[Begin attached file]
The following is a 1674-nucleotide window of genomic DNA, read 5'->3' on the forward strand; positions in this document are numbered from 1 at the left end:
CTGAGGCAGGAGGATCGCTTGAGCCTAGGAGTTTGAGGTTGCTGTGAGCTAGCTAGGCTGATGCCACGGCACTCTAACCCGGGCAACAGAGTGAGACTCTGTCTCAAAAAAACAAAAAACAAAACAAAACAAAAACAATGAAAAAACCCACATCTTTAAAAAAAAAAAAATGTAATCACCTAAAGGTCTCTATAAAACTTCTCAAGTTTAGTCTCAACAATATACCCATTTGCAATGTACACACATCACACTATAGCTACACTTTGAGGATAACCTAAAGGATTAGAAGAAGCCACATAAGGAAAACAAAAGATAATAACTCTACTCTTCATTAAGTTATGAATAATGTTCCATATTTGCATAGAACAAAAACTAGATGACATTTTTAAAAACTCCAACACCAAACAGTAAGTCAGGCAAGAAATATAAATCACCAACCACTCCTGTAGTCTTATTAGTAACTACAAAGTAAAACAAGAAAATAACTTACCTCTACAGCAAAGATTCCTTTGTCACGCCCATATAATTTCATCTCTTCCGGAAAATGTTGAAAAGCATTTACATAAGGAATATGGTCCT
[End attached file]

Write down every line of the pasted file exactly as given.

The following is a 1674-nucleotide window of genomic DNA, read 5'->3' on the forward strand; positions in this document are numbered from 1 at the left end:
CTGAGGCAGGAGGATCGCTTGAGCCTAGGAGTTTGAGGTTGCTGTGAGCTAGCTAGGCTGATGCCACGGCACTCTAACCCGGGCAACAGAGTGAGACTCTGTCTCAAAAAAACAAAAAACAAAACAAAACAAAAACAATGAAAAAACCCACATCTTTAAAAAAAAAAAAATGTAATCACCTAAAGGTCTCTATAAAACTTCTCAAGTTTAGTCTCAACAATATACCCATTTGCAATGTACACACATCACACTATAGCTACACTTTGAGGATAACCTAAAGGATTAGAAGAAGCCACATAAGGAAAACAAAAGATAATAACTCTACTCTTCATTAAGTTATGAATAATGTTCCATATTTGCATAGAACAAAAACTAGATGACATTTTTAAAAACTCCAACACCAAACAGTAAGTCAGGCAAGAAATATAAATCACCAACCACTCCTGTAGTCTTATTAGTAACTACAAAGTAAAACAAGAAAATAACTTACCTCTACAGCAAAGATTCCTTTGTCACGCCCATATAATTTCATCTCTTCCGGAAAATGTTGAAAAGCATTTACATAAGGAATATGGTCCT